Albuquerque has established itself as the hot air balloon capital, with more than 500 balloons participating in a spectacle of bold rainbow colors floating in a sky-blue background. But outside of the first two weeks in October, when hundreds of thousands of viewers gather for the Albuquerque International Balloon Fiesta, most Coloradans perceive the city as a necessary flight destination to get to their “true” vacationland – Santa Fe or Taos. What they don’t realize is they’re missing the vibrant cultures, outdoor adventures and passionate small-business owners in Albuquerque.
Step into rich culture
Two main cultures infuse a sense of the sacred, as well as a vibrancy into Albuquerque.
The Indian Pueblo Cultural Center connects visitors to Mother Earth. Its mission: to preserve and perpetuate Pueblo culture by sharing their respect for the land through drumbeats, dance and song.
“Everything is beautiful,” the elder says as he introduces traditional dances. “Song is how we pray. Everything is based on prayer. When we move our legs, we stimulate Mother Earth to rain.”
He continues to explain how Pueblo culture sings prayer as they plant and pick cotton, spin yarn, fashion dance regalia, and bless feathers with prayer.
The National Hispanic Cultural Center showcases art in all dimensions: visual, performing, history, literary and media. Visitors learn about Hispanic culture throughout the world, as the center features 400 years of historic and contemporary Hispanic arts and achievements in the 16-acre campus. Frederico Vigil created one of the standout pieces: a 45-foot terra-cotta-colored tower, which portrays centuries of Hispanic history.
The National Institute of Flamenco performs regularly, spreading its contagious visceral dance with audiences.
Visitors also can experience aspects of the two cultures outdoors. The Petroglyph National Monument is a 17-mile long area, but a plethora of the prehistoric images of animals, insects, people and geometric designs come to immediate view within a short walking distance. Other petroglyphs, as Pueblo people tell it, reveal themselves only when the right spiritual presence comes along.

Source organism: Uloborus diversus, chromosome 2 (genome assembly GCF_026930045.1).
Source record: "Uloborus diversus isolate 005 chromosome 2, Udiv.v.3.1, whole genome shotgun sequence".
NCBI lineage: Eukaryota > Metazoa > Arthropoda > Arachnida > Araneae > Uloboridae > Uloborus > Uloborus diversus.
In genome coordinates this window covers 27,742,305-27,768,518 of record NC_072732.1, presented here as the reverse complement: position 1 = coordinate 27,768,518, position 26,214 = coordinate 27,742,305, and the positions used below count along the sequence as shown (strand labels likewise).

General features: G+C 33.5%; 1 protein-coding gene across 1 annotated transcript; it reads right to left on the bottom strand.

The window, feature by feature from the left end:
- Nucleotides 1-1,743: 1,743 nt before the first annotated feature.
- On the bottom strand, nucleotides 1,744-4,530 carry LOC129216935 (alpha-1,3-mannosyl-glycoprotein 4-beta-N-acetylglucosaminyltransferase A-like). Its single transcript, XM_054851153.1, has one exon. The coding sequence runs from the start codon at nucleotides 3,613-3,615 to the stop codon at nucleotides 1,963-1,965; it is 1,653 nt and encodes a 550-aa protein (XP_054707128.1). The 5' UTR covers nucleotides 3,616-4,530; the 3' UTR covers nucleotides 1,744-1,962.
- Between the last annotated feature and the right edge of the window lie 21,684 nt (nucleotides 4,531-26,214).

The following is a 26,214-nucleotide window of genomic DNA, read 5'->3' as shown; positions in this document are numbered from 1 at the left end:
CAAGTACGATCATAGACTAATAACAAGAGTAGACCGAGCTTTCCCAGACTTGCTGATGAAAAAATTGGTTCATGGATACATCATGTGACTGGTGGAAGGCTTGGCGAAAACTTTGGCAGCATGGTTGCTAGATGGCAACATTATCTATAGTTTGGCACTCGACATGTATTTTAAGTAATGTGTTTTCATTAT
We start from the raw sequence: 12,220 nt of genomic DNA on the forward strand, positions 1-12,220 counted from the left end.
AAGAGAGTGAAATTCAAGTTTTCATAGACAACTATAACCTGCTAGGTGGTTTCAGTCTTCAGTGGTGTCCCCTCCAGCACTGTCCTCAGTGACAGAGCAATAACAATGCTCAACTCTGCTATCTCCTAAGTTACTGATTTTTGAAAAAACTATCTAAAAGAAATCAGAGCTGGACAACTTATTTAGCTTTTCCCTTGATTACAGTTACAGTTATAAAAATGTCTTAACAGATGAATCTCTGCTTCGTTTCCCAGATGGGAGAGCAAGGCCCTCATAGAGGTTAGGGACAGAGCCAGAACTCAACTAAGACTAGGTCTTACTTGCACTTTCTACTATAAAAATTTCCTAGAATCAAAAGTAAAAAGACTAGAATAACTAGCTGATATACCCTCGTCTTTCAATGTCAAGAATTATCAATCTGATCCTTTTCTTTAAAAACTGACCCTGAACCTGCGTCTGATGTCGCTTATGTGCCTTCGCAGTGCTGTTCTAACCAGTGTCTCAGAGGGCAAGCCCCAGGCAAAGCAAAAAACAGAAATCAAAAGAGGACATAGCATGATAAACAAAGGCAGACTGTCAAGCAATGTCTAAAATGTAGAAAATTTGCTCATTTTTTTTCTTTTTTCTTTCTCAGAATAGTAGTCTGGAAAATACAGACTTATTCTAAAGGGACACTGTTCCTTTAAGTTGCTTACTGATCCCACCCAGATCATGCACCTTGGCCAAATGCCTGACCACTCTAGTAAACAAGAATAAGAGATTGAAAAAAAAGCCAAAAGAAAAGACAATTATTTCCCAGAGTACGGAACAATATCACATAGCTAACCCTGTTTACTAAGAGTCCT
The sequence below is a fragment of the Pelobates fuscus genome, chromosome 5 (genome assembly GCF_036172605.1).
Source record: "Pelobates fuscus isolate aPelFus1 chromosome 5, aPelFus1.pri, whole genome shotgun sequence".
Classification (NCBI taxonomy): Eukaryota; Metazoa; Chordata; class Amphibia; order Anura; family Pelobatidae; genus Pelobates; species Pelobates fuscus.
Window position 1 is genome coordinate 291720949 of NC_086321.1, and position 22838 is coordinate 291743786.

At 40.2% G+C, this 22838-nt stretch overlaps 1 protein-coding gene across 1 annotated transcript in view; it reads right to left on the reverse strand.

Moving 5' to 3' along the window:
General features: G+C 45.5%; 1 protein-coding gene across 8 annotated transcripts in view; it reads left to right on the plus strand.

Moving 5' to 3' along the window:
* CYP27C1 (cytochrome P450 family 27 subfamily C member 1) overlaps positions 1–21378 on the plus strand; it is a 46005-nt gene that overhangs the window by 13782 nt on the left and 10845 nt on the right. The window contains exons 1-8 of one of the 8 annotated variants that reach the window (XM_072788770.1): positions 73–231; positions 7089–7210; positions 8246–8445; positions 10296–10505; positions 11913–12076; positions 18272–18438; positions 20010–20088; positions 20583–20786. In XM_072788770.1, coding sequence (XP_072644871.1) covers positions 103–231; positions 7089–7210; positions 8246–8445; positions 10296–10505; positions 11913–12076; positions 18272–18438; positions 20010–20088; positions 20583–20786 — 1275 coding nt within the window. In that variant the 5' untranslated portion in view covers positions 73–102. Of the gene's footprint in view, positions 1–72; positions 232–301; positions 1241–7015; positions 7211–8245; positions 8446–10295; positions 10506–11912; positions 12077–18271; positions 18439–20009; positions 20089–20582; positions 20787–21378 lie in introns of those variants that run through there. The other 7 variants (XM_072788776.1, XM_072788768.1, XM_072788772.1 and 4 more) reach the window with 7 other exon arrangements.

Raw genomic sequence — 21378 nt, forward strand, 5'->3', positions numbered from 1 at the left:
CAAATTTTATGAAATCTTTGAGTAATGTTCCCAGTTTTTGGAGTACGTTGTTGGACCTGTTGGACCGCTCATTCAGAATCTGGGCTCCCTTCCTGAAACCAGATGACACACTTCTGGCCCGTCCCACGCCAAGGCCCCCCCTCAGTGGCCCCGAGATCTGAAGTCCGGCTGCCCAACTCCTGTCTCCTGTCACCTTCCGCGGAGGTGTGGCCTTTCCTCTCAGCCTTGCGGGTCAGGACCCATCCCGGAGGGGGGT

The Salinas Mission Trail takes visitors back to Indian ruins, prehistoric trade routes and mission churches built in the early 17th century.
Gran Quivira holds the most extensive pueblo and mission ruins, with two churches and excavated structures.
Acoma Sky City is the oldest continuously inhabited settlement in North America. The pueblo community sits on a 70-acre sandstone mesa, 367 feet above the valley. The central plaza dates back to 1100 A.D., and a museum acquaints visitors with the 1,000 years of history.
A stop at Pimentel & Sons opens up a new vision of guitars, and the passion behind them. The brothers are following in their father’s footsteps, fashioning custom guitars starting at about $1,500 and soaring to $15,000 and more.
“It’s soul to soul, guitar maker to guitar maker,” says Rick Pimentel, explaining how he creates each guitar to match the exact tone and look the musician desires.
Meet the palate pleasers
Albuquerque seems like the perfect place for spicy food – and it is, particularly at El Pinto – but it’s also home to The St. James Tearoom, Torinos’ @ Home, and St. Clair Winery & Bistro.
St. Clair’s patio is the perfect place to enjoy the family’s award-winning wines. Six generations of vino making has led to more than 70 different varieties and is the largest winery in New Mexico. Master chefs pair gourmet cuisine with the wines.
Torino’s @ Home is only open for breakfast and lunch, and though it’s located in a strip mall, the food is anything but ordinary. Daniella and Maxime Bouneou are almost always on site, and chatting with Daniella is an absolute must. The Italian-born restaurant owner is a firecracker – part foodie, part stand-up comedian, and someone you don’t want to say a ravioli she makes needs basic marinara sauce (if you do, first she’ll school you in traditional Italian cooking, then you’ll be thanking her for not messing with her recipe). She and her French husband present authentic Italian and French meals, not some cardboard spaghetti and meatballs.
“We don’t open any can,” Daniella says in her heavy accent, commenting on their fresh ingredients. “We want to make it exciting; food is important … Here, it’s really like you come to Italy.”